|-- You specialize in "detonation." Could you explain that to us? How does it differ from ordinary combustion?
Matsuo: We are most unlikely to experience detonation in everyday life, though it could occur in a gas explosion under particular circumstances. Ordinary flames spread according to what physicists call the "diffusion" phenomenon, but a detonation produces impulse waves, which speed up the propagation, so the biggest difference is time. Once ignited, the surface wave created by detonation spreads at a speed of 2000 metres per second. Very different from combustion propagation by diffusion. It is so fast that it is greatly influenced by the interference of resultant shock waves and combustion.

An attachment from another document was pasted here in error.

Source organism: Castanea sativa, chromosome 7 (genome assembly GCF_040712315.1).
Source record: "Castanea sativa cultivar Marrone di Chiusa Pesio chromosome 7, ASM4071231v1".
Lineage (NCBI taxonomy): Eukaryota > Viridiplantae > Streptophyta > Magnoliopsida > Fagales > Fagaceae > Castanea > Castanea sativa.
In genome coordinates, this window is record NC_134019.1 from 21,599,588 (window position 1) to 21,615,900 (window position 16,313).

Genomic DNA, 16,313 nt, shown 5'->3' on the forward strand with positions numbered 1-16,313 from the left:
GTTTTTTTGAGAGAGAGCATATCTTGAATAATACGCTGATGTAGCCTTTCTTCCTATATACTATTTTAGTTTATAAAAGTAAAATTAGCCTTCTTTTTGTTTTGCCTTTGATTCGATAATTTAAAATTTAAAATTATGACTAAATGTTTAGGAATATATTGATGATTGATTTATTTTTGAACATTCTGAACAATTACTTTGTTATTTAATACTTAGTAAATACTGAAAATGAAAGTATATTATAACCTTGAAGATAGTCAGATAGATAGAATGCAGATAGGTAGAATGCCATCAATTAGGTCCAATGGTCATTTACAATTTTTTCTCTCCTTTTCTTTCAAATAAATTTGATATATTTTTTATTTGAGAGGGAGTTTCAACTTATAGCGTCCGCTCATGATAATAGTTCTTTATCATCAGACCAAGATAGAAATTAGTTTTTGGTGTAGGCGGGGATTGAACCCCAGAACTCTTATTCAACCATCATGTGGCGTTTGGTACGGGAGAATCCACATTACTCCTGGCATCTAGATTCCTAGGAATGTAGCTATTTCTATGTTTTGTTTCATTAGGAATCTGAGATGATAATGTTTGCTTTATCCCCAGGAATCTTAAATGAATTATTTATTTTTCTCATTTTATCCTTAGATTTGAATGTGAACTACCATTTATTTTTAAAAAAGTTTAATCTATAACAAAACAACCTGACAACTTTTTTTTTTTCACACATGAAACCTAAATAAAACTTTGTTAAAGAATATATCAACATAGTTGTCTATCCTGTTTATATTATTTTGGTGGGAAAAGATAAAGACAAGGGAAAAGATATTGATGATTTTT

Matsuo: Detonation is also literally the world beyond the wall. The intensity of its energy is thousands of times higher than ordinary combustion, and the speed of its propagation is also extremely high. This means that if we could make good use of it, we might able to produce a simply structured, very powerful engine. But detonation is still beyond our complete control.
-- And you are trying to work it out by computational analysis. You are doing computational experiments on the combustion of compressible fluid. It sounds as unlikely as a royal flush in poker.
Matsuo: We have to handle a bundle of difficult and incompatible things at one time. To simulate a phenomenon that lasts a microsecond in this kind of tiny space, it takes as long as one week. [See photo left.]
Matsuo: Not quite. I believe that if we try to achieve something just by relying on the power of that kind of computer, the research isn't interesting enough. Any simulation that simply relies on a high-speed computer - in five years time, anyone will be able to do it.